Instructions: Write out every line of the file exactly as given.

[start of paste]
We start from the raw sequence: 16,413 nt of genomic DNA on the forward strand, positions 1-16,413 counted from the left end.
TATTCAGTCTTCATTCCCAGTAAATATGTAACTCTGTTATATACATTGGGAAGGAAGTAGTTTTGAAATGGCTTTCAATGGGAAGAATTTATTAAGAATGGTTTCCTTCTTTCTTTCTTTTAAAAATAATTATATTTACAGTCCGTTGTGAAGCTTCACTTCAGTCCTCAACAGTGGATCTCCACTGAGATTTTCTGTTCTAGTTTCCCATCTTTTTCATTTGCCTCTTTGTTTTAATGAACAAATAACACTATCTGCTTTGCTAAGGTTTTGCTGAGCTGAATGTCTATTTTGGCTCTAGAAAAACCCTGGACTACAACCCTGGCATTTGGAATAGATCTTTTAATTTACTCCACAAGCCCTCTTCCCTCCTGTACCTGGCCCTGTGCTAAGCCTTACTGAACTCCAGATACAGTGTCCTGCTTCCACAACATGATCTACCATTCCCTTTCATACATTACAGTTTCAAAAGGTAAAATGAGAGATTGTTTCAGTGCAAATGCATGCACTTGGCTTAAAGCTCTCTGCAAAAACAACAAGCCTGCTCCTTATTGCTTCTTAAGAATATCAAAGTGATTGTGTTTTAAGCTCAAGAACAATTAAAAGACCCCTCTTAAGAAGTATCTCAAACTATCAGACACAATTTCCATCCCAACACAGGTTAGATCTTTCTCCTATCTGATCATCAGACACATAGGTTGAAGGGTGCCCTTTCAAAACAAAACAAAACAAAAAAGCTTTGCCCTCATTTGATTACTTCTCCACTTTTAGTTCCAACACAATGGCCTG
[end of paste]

We start from the raw sequence: 16,413 nt of genomic DNA on the forward strand, positions 1-16,413 counted from the left end.
TATTCAGTCTTCATTCCCAGTAAATATGTAACTCTGTTATATACATTGGGAAGGAAGTAGTTTTGAAATGGCTTTCAATGGGAAGAATTTATTAAGAATGGTTTCCTTCTTTCTTTCTTTTAAAAATAATTATATTTACAGTCCGTTGTGAAGCTTCACTTCAGTCCTCAACAGTGGATCTCCACTGAGATTTTCTGTTCTAGTTTCCCATCTTTTTCATTTGCCTCTTTGTTTTAATGAACAAATAACACTATCTGCTTTGCTAAGGTTTTGCTGAGCTGAATGTCTATTTTGGCTCTAGAAAAACCCTGGACTACAACCCTGGCATTTGGAATAGATCTTTTAATTTACTCCACAAGCCCTCTTCCCTCCTGTACCTGGCCCTGTGCTAAGCCTTACTGAACTCCAGATACAGTGTCCTGCTTCCACAACATGATCTACCATTCCCTTTCATACATTACAGTTTCAAAAGGTAAAATGAGAGATTGTTTCAGTGCAAATGCATGCACTTGGCTTAAAGCTCTCTGCAAAAACAACAAGCCTGCTCCTTATTGCTTCTTAAGAATATCAAAGTGATTGTGTTTTAAGCTCAAGAACAATTAAAAGACCCCTCTTAAGAAGTATCTCAAACTATCAGACACAATTTCCATCCCAACACAGGTTAGATCTTTCTCCTATCTGATCATCAGACACATAGGTTGAAGGGTGCCCTTTCAAAACAAAACAAAACAAAAAAGCTTTGCCCTCATTTGATTACTTCTCCACTTTTAGTTCCAACACAATGGCCTG